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In 2015 we raised a million pounds via crowdfunding. There was a lot of press exposure, and I was inundated with requests for advice. How can we do that too? I still get them.

A common misconception is that crowdfunding is 'easy money'. You just stick it online and watch it go. These attempts always fail. It is a failure to understand what is involved, what is at stake and, I might venture, a lack of respect for their audience.

Crowdfunding was the single most exhausting thing I ever did at Vulpine.

There were the months beforehand of intense due diligence and preparation. I was terrified of public failure, which would have ruined our chances of getting investment elsewhere, if we failed. 

I worked through the night for the first week of the raise, replying to every one of the 1000+ business plan requests personally. I replied to every single social media post and platform forum comment myself. 

A strong business plan, with clear evidence of outstanding growth and a loved brand were the launchpad. But it was attention to detail, clear and approachable founder-led communication and an awful lot of work that nailed it.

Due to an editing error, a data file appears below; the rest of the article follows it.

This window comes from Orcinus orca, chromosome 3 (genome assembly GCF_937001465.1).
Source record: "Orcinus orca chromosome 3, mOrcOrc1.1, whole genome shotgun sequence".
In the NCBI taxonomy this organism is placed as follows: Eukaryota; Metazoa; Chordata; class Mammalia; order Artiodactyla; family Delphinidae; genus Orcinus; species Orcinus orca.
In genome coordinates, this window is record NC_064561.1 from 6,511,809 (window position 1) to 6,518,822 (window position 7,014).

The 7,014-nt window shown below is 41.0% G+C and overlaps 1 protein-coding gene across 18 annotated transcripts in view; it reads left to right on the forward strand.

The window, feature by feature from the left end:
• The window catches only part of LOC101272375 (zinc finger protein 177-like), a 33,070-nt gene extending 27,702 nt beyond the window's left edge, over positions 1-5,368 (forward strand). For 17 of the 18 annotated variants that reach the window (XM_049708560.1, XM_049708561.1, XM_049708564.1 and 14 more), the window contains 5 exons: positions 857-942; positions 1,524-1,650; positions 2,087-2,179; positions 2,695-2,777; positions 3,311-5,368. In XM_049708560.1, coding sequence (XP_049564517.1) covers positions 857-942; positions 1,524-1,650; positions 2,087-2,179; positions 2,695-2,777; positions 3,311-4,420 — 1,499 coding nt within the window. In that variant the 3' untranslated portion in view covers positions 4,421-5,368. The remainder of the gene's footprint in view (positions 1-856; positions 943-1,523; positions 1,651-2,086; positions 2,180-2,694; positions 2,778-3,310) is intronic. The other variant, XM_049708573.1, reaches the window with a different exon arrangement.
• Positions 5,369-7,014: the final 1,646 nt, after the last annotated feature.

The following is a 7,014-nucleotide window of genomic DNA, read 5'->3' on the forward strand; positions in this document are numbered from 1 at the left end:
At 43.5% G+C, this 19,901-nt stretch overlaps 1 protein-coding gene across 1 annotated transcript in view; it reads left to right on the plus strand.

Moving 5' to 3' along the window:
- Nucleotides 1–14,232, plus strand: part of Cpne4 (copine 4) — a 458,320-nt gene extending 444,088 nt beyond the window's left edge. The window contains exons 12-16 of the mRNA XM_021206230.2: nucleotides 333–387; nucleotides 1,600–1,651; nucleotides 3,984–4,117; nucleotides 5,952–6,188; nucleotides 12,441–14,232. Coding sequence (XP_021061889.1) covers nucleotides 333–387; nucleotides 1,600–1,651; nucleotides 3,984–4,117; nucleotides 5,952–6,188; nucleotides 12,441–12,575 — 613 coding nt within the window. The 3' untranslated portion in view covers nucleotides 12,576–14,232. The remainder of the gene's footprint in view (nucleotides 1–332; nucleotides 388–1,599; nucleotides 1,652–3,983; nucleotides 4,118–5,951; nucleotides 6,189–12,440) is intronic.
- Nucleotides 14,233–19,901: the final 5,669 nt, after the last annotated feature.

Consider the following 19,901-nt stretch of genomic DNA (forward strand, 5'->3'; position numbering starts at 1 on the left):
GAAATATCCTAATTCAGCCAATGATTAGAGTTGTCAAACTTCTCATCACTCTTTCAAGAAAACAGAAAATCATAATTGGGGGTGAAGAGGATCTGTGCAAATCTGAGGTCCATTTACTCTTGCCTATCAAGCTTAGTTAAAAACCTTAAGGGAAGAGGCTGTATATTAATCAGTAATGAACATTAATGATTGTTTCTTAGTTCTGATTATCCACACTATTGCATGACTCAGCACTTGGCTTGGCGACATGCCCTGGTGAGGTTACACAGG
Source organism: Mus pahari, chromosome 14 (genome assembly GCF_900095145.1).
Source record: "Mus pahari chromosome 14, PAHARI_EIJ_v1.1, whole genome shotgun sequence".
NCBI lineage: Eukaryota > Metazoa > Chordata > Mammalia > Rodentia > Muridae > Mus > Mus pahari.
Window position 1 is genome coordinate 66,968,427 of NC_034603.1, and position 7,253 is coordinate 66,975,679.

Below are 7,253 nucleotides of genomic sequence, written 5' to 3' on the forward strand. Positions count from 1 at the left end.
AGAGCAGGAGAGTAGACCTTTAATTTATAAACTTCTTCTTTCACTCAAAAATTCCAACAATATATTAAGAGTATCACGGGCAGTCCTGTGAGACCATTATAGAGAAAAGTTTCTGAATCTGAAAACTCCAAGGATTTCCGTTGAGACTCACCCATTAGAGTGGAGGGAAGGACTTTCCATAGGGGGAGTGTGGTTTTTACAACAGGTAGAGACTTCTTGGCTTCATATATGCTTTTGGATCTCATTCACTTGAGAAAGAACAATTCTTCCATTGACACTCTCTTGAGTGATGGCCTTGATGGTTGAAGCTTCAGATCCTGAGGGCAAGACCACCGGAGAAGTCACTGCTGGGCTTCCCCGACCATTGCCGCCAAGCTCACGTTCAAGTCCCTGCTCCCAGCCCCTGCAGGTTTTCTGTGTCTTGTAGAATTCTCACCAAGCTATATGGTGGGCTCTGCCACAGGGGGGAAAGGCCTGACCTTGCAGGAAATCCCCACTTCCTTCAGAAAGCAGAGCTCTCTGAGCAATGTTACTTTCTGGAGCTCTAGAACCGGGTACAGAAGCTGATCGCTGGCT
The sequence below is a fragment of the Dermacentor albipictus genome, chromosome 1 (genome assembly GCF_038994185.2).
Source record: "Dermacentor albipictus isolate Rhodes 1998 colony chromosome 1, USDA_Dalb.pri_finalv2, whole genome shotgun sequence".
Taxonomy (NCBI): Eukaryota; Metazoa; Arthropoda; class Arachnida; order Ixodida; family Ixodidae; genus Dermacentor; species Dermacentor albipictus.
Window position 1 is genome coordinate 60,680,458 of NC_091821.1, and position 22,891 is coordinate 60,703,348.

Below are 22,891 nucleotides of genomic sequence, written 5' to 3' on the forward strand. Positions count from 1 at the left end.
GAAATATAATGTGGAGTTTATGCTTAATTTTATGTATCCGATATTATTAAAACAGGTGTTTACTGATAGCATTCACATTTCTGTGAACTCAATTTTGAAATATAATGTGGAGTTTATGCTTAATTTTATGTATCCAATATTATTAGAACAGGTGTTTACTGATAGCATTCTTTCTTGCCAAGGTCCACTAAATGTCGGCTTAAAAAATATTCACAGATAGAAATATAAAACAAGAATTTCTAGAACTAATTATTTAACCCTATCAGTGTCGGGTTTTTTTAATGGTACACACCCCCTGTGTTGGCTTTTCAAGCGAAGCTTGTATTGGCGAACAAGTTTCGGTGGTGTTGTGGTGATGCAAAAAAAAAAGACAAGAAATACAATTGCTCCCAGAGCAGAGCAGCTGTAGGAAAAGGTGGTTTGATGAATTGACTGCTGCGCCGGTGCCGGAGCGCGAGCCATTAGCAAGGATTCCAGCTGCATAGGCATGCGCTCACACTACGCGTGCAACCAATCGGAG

Crowdfunding can be a wonderful experience. But anticipate weeks of stress and tiredness to nail it. 

A Cautionary Tale:

By contrast, Vulpine opted to crowdfund again in 2017. We moved forward plans to do this when most of our stock was delayed, causing what we expected to be a temporary cashflow squeeze. We had great results to announce and the company was growing fast. We had a wonderful experience in 2015, nearly 600 new investors and advocates, and it felt right to go down that route for investment again.

The problem was we were now forced to do it faster than expected. So instead of announcing superb end of year results, growth and recovery, our last full financial year, from 11 months ago, was a bad one. This shadow, due to the enforced rush, meant we never got the vital momentum we needed, and we pulled the proposal. 

But the damage was done. The failure was public, denting our prospects with other non-crowdfunding investors, who now had little time to do their due diligence. So, despite our growth, brand presence and loyal customers, we went bust because we couldn't fund late stock, because we couldn't raise sufficient private investment, because we'd publicly failed at crowdfunding, which squeezed the timetable even further. It was a snowball that grew shockingly fast.

Within weeks a cashflow concern that needed mitigating became the death of a growing and much talked about brand. It can happen. 

Crowdfunding can be wonderful. It can be hell. It is not easy.